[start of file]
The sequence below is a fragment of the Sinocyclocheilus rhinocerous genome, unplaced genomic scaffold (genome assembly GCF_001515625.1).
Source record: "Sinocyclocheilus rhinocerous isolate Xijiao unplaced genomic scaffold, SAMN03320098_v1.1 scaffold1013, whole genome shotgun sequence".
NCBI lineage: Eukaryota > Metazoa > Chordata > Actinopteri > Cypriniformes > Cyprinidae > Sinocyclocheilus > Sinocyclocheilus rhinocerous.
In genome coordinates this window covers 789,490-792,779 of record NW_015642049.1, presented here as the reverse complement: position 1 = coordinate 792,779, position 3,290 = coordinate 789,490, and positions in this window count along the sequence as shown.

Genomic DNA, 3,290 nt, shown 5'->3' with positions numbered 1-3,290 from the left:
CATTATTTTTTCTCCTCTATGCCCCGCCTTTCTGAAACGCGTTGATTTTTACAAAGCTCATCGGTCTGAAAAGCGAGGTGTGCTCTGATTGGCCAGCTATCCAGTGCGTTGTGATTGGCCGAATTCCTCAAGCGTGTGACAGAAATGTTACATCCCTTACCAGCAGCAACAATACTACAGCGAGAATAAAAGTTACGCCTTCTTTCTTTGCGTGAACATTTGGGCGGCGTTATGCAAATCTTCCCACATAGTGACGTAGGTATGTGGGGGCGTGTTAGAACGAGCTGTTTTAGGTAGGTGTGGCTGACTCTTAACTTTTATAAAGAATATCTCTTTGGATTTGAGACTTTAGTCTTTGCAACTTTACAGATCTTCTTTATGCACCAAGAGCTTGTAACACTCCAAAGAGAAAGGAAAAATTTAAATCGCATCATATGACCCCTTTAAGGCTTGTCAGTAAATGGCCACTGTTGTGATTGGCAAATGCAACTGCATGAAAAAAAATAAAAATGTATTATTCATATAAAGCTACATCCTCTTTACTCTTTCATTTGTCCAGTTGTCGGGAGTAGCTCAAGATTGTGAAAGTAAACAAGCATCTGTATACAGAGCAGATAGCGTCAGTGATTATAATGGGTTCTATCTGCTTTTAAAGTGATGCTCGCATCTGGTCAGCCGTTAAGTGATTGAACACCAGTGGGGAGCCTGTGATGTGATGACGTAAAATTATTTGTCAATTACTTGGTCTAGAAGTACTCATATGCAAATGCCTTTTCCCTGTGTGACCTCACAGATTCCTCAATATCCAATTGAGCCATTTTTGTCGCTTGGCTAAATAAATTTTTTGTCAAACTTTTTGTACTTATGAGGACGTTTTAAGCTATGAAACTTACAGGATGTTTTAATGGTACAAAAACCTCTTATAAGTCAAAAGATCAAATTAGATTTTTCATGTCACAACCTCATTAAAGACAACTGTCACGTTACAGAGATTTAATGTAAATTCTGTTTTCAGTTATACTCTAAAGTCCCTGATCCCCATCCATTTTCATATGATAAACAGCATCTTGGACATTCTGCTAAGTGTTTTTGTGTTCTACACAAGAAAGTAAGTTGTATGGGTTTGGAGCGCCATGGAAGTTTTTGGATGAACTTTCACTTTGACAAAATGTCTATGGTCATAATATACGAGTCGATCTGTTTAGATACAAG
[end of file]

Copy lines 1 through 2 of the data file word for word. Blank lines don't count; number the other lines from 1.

The sequence below is a fragment of the Sinocyclocheilus rhinocerous genome, unplaced genomic scaffold (genome assembly GCF_001515625.1).
Source record: "Sinocyclocheilus rhinocerous isolate Xijiao unplaced genomic scaffold, SAMN03320098_v1.1 scaffold1013, whole genome shotgun sequence".